The Shu Vokzal
Many Kazakhstanis have set foot in Shu, though few have ventured more than a few feet. Their interaction with Shu usually takes place on the station platform near their train. Shu’s raison detre is the junction of the main rail lines between Almaty-Astana and Almaty-Shymkent and points farther west, so all trains stop at the Shu station (vokzal in Russian) to refill on water, to switch electric engines, and to give passengers a twenty-minute break for stretching their legs, smoking a cigarette, and buying food. The railroads transport goods and people and are crucial for the country’s everyday functions as Kazakhstan is a landlocked country, ruling out ship transport, and the great distances between cities make riding the train the cheaper, preferred mode of transportation.
The arrival of a passenger train in Shu is a twenty-minute dance of hundreds of people that begins with the announcement, first in Kazakh then in Russian, of the arriving train on either track one, two, or three. Following the announcement, people begin to move towards the edge of the platform to meet the train on the first track or step off the platform and hobble over two tracks to the second platform to meet trains on tracks two and three. If a train is already standing on the first platform, people often just crawl underneath instead of walking around.
This movement en masse is not just outgoing passengers but tired women pushing dilapidated baby carriages filled with homemade bliny, baked chicken, manti and plov, and cigarettes, beer, and vodka, scrappy men wielding improvised metal wheelbarrows laden with locally grown melons, and fast-talking middlemen eager to wrangle passengers into taxis to the next destination.
As the jostling for position at the edge of the platform intensifies, a tall, usually sky-blue, Soviet-built electric engine glides past with an occasional screech from its informal whistle to clear any last people crossing the tracks, followed by around 15 to 20 blue cars that with a slow whoosh, gradually come to a stop.
After the whoosh comes the clank of the conductor opening the door and raising the plate covering the stairs leading into his car. It is now a melee with outgoing passengers competing with incoming passengers for rights to the car’s stairs and baby carriages competing with wheelbarrows for the prime space nearest to the car door in which to display their goods, all accompanied by the cacophony of shouts like “Bishkek”, “Bliny”, “Taraz”, “Cold Beer” as babushkas and middlemen hawk what they are offering. Pools of people form around the stairways to the open car doors. The struggle to exit or board the train is further complicated by a second fleet of men with wheelbarrows who cart overstuffed plastic bags the size of hay bales towards the car’s stairs with the goal of bribing the conductor to transport the goods in any spare space in the passenger car.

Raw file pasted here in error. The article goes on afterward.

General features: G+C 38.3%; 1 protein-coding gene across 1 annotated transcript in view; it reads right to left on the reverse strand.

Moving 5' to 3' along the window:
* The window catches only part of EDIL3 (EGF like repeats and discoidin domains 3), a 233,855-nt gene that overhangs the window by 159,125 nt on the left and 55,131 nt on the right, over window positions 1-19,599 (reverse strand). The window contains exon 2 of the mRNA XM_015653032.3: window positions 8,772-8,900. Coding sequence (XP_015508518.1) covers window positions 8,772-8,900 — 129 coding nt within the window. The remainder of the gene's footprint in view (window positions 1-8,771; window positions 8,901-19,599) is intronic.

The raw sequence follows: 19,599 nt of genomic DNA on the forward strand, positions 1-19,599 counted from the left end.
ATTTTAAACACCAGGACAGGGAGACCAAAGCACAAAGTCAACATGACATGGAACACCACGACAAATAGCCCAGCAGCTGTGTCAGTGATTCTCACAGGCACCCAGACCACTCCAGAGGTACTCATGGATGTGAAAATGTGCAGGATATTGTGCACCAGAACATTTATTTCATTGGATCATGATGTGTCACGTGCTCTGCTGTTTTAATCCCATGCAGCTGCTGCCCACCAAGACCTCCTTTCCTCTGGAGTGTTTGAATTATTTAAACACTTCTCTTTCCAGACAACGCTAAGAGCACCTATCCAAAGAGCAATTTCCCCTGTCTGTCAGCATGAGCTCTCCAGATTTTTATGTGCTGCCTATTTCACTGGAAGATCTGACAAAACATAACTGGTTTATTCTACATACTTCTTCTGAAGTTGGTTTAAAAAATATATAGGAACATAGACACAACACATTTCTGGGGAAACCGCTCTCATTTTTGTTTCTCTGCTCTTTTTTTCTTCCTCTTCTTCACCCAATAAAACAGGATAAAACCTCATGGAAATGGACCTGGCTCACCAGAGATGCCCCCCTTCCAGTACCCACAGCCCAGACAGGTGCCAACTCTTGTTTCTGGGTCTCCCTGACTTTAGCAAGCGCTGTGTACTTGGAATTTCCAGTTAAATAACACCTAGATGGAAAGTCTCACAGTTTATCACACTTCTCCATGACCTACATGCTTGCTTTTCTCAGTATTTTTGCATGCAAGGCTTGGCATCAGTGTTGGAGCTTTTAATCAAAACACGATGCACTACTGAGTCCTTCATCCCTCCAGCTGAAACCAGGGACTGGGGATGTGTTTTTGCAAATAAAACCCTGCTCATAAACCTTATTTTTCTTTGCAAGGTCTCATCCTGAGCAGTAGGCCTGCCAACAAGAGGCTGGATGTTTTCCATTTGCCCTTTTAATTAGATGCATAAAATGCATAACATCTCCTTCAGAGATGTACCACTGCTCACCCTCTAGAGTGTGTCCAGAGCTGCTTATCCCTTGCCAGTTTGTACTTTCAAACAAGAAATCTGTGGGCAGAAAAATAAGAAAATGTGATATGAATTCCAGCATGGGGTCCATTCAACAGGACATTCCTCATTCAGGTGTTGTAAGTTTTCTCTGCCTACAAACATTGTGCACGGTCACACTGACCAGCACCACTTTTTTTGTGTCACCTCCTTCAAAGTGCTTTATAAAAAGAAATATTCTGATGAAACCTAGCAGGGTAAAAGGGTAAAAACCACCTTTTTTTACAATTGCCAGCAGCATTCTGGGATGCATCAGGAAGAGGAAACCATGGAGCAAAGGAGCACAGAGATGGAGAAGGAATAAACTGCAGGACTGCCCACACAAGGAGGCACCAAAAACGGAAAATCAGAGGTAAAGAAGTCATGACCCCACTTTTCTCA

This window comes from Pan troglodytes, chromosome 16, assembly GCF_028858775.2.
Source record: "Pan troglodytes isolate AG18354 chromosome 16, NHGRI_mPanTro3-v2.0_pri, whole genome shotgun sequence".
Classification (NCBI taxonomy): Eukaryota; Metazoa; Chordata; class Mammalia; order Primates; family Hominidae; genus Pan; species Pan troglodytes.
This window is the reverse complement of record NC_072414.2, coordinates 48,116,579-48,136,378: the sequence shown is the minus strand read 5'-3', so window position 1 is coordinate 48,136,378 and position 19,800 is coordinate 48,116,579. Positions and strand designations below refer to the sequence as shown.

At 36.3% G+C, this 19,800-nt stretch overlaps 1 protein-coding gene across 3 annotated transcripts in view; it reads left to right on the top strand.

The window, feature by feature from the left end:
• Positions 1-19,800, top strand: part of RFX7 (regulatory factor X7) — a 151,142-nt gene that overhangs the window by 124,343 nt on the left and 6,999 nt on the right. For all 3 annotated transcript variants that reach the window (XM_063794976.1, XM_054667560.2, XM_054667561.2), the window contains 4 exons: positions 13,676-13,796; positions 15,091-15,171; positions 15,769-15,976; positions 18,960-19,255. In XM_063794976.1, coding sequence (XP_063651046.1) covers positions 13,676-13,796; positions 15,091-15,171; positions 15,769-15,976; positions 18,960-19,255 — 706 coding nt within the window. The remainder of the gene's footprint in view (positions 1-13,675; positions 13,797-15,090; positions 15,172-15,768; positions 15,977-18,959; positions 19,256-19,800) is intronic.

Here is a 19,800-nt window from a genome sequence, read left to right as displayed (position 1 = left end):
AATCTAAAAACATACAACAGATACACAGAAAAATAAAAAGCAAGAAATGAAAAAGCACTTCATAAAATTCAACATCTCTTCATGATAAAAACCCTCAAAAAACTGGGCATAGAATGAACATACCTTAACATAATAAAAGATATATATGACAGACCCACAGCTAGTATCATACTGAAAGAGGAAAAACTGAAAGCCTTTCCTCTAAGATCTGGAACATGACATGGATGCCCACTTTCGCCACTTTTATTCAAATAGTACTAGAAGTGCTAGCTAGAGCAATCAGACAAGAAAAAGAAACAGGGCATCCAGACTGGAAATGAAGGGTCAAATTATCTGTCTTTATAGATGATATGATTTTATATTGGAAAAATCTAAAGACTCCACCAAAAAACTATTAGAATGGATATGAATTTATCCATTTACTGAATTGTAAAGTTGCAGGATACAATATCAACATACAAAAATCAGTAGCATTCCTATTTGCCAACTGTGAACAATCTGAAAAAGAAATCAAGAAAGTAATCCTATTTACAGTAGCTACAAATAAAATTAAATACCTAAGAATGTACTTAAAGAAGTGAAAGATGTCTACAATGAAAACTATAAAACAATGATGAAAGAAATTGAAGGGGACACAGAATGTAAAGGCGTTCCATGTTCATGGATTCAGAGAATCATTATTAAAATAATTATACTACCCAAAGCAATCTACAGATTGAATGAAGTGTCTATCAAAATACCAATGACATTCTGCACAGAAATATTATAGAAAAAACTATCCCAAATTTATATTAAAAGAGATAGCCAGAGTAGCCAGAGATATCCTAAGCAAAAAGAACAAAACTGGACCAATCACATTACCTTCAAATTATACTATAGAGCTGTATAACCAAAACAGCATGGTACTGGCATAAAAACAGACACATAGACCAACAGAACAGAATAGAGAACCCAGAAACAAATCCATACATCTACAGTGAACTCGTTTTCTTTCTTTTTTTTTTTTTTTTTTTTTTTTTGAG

Depending on the season and time of the day, this performance lasts anywhere from 10 minutes to the entire 20 that the train stands at the station. During hot, late afternoons in August when local vegetables and melons are in season, passengers and merchants even haggle and exchange right until the train reaches a speed too fast for running alongside and pushing a sack of melons onto the landing of the train car.
The whir and grind of the electric engine coming to life, followed by one long, cold whistle brings the frantic activity to a close as the train imperceptibly begins its slide out of the station. Any outstanding transactions are hurriedly concluded, with a run if necessary, and straggling passengers flick their cigarettes and scamper up the moving stairs into their car. The conductors man their posts in their open car doors with one rigid, extended hand holding a canary yellow flag until their car has cleared the platform.
The hustle then continues at the other waiting train or else the thinned crowd retreats to sit and wait until the next train’s arrival. On any given day this happens over twenty times when trains arrive from all parts of Kazakhstan day and night. But yet, like other towns on the railroad in Kazakhstan where passengers have stretched and refreshed countless times, Shu remains a large town known to many yet left unexplored.